What’s on Tap: Previewing Wednesday’s afternoon action

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Back in the day they used to call weekday day games “businessmen’s specials.” The idea being that some Don Draper-type might take the afternoon off from work and take in a ballgame. Or use the ballgame as an excuse, telling Betty Draper he’d be there while he was really at that Greenwich Village apartment with the beatnik greeting card artist woman who ended up being strung out on H or whatever happened later on. That was first season stuff, so I forget. You get the idea, though.

We don’t call them “businessmen’s specials” anymore because it’s 2016 and a lot has changed. Women being taken seriously as an important part of the workforce is the obvious one, but I think it’s also because the idea of a “businessman” is inherently ridiculous. Remember those “Kids in the Hall” sketches where literally the only joke was that things like “businessmen” exist? I couldn’t take that word seriously anymore after that, even if Skip Caray kept using the term well into the 1990s.

Anyway, we have a few day games today. They’re not businessmen specials. Let’s call them “work from home people’s distractions.” Yeah, that’s the ticket.

Miami Marlins (Tom Koehler) @ Philadelphia Phillies (Jeremy Hellickson), 1:05 PM EDT, Citizens Bank Park

Minnesota Twins (Ricky Nolasco) @ Detroit Tigers (Justin Verlander), 1:10 PM EDT, Comerica Park

Boston Red Sox (Steven Wright) @ Kansas City Royals (Ian Kennedy), 2:15 PM EDT, Kauffman Stadium

Texas Rangers (Martin Perez) @ Oakland Athletics (Rich Hill), 3:35 PM EDT, Oakland Coliseum

Hold my calls, Peggy.

RHP Fairbanks, Rays agree to 3-year, $12 million contract

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Dave Nelson/USA TODAY Sports
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ST. PETERSBURG, Fla. — Reliever Pete Fairbanks and the Tampa Bay Rays avoided arbitration when they agreed Friday to a three-year, $12 million contract that could be worth up to $24.6 million over four seasons.

The deal includes salaries of $3,666,666 this year and $3,666,667 in each of the next two seasons. The Rays have a $7 million option for 2026 with a $1 million buyout.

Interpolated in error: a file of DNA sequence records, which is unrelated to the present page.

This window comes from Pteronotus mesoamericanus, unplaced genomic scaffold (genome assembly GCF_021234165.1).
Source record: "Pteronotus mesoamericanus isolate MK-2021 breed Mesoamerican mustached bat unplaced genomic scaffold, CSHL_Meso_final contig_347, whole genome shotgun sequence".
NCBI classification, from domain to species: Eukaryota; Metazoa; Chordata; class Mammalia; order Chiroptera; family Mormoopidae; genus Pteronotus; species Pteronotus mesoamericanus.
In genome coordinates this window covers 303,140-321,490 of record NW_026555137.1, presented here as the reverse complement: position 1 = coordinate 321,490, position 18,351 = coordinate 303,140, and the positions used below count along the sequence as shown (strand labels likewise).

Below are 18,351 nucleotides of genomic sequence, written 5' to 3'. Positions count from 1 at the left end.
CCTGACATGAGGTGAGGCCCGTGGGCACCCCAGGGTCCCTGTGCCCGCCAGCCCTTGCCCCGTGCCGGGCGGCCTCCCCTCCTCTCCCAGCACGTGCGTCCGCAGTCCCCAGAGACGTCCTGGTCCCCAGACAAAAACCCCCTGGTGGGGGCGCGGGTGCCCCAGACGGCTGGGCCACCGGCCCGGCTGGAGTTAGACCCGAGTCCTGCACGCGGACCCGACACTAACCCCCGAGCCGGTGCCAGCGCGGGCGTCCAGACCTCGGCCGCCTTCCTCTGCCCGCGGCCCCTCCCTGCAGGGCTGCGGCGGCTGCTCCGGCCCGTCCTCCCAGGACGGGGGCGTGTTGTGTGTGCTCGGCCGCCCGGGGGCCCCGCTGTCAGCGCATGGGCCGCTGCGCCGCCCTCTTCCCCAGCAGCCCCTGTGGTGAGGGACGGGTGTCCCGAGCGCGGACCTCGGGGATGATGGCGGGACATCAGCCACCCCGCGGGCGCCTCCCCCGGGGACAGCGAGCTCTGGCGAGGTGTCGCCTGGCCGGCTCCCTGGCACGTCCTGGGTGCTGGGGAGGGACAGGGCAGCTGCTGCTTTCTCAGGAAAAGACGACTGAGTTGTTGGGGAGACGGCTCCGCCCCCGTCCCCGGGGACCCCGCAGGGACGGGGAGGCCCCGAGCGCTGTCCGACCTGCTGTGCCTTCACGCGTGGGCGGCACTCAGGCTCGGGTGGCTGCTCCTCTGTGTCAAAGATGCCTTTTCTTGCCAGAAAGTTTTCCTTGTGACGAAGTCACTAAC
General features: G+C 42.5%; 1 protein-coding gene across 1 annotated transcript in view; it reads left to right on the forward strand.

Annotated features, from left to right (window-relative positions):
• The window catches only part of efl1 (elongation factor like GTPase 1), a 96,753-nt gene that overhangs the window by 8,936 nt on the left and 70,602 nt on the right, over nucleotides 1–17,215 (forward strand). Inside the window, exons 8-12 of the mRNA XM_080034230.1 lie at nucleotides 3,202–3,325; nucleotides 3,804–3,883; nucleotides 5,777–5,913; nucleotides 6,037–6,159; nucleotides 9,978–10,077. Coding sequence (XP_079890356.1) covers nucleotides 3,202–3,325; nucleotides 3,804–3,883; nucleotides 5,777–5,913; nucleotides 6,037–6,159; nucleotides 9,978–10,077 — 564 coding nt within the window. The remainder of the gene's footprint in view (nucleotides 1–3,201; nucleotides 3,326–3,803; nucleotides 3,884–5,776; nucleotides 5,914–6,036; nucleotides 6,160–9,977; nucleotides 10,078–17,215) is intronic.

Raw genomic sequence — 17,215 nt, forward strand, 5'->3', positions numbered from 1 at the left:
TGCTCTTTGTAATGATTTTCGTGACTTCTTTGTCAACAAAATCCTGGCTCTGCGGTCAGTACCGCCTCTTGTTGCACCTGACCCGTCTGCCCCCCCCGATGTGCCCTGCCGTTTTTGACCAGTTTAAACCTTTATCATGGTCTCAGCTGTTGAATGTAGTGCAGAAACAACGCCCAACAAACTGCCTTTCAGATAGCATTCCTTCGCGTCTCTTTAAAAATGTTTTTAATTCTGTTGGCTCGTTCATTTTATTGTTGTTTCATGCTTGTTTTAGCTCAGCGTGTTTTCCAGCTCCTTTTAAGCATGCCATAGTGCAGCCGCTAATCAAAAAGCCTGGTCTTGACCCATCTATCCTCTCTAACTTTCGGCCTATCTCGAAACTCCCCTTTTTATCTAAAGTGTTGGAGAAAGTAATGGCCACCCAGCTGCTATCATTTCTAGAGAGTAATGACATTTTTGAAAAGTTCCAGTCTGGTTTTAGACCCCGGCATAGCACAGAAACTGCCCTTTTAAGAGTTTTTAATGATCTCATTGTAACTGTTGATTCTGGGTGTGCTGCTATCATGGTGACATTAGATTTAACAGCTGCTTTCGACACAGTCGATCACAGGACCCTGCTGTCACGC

His 2024 and 2025 salaries could increase by $300,000 each based on games finished in the previous season: $150,000 each for 35 and 40.

Tampa Bay’s option price could increase by up to $6 million, including $4 million for appearances: $1 million each for 60 and 70 in 2025; $500,000 for 125 from 2023-25 and $1 million each for 135, 150 and 165 from 2023-25. The option price could increase by $2 million for games finished in 2025: $500,000 each for 25, 30, 35 and 40.

Fairbanks also has a $500,000 award bonus for winning the Hoffman/Rivera reliever of the year award and $200,000 for finishing second or third.

The 29-year-old right-hander is 11-10 with a 2.98 ERA and 15 saves in 111 appearances, with all but two of the outings coming out of the bullpen since being acquired by the Rays from the Texas Rangers in July 2019.

Fairbanks was 0-0 with a 1.13 ERA in 24 appearances last year after beginning the season on the 60-day injured list with a right lat strain.

Fairbanks made his 2022 debut on July 17 and tied for the team lead with eight saves despite being sidelined more than three months. In addition, he is 0-0 with a 3.60 ERA in 12 career postseason appearances, all with Tampa Bay.

He had asked for a raise from $714,400 to $1.9 million when proposed arbitration salaries were exchanged Jan. 13, and the Rays had offered for $1.5 million.

Fairbanks’ agreement was announced two days after left-hander Jeffrey Springs agreed to a $31 million, four-year contract with Tampa Bay that could be worth $65.75 million over five seasons.

Tampa Bay remains scheduled for hearings with right-handers Jason Adam and Ryan Thompson, left-hander Colin Poche, third baseman Yandy Diaz and outfielder Harold Ramirez.